The man behind the money

  • Published
  • By Airman 1st Class James L. Miller
  • 28th Bomb Wing Public Affairs
The echoes of a dribbling basketball bounce around the walls of the gym, then stop. He puts up the shot and cashes in the three.

Basketball is one of the many activities that Airman 1st Class Matt Hinson, 28th Comptroller Squadron financial customer service technician, participates in as a way to relax after work.

"My job consists of a range of tasks, from helping someone fix issues with their paycheck and answering questions about their leave and earnings statement, to assisting with travel questions and everything in between," Hinson said.

Occasionally, everything in between involves staying late after work to complete various tasks.

"We deal with a lot of different things," said Airman 1st Class Fabian Miranda-Corpuz, 28th CPTS budget analyst. "But our work load increases during 'Closeout', which is the closing of the fiscal year."

Closeout season is the end of the fiscal year when all the money from the annual budget needs to be spent before it is no longer available.

During the beginning of September, all funds must be approved by the base commander. It takes quick communication and extra man hours to ensure all funds are used before the end of the fiscal year without overspending.

"Sometimes we leave work on time and sometimes we stay two or three hours after closing," Miranda-Corpuz said. "We work until the job gets done."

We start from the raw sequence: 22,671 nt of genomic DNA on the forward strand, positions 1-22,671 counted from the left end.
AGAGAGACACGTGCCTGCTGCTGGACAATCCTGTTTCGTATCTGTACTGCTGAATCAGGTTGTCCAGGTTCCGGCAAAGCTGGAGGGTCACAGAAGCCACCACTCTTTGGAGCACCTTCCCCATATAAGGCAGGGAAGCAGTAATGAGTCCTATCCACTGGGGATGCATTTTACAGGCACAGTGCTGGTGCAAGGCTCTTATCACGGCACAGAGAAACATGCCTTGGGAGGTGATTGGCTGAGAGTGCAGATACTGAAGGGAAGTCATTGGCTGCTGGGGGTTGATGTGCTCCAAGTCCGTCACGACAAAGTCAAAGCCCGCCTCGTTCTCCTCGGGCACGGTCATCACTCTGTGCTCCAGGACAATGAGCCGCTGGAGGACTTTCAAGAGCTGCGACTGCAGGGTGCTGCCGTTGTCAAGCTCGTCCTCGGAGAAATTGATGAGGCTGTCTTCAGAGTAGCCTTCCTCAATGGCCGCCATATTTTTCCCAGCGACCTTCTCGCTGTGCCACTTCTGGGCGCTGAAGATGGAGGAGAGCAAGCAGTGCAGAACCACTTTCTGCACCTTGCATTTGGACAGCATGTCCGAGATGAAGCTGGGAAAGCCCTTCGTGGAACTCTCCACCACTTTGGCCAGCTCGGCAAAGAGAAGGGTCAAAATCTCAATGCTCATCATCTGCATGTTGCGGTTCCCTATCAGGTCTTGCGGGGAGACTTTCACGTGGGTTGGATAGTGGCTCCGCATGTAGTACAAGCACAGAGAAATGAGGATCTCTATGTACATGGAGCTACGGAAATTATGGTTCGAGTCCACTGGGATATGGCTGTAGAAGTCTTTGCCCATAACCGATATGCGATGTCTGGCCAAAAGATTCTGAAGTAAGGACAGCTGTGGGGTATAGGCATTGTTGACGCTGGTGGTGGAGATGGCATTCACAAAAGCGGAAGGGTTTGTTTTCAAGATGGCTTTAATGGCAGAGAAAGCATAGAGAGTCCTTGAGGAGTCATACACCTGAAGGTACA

Whether Hinson is helping customers while on cashier duty, assisting with in-processing new Airmen to the base, explaining bonuses or staying late to complete a task, he isn't satisfied unless the customer leaves happy.

"I'm part of a chain, where if I don't do my job right, it affects multiple people down the line, including the customer, and that is more trouble and work for everyone," Hinson said. "The best part of my job is the feeling I get knowing I helped someone out and seeing how appreciative they are when they leave."

When he is not behind the counter helping out customers, he is out either playing sports like basketball or football, or exploring the Black Hills area.

"Basketball is my favorite sport," Hinson said. "But I'll play anything and everything if it means getting out and having fun."

Sports have always been a way for Airmen to forget about work and relieve their stress by being physically active.

"At times my job can be mentally exhausting," Hinson said. "So being able to be physically active and release that stress really helps to clear my mind and regroup for the next day."

Hinson added that being stationed here at Ellsworth has given him opportunities to explore a region he wouldn't have explored otherwise.

"There are so many outdoor activities to do here," Hinson said. "I especially like hiking - not only is it a great way to see all the beauty that South Dakota has to offer, but its free, making it a great way to spend time with friends."

Overall, Hinson explained that he enjoys his job and is thankful that even though sometimes it can be stressful, he is able to unwind and regroup with sports, outdoor activities and friends.

"I'm glad the Air Force has given me so many opportunities," Hinson said. "I do my job well and they take care of me-- It is like being on a team; you take care of one other."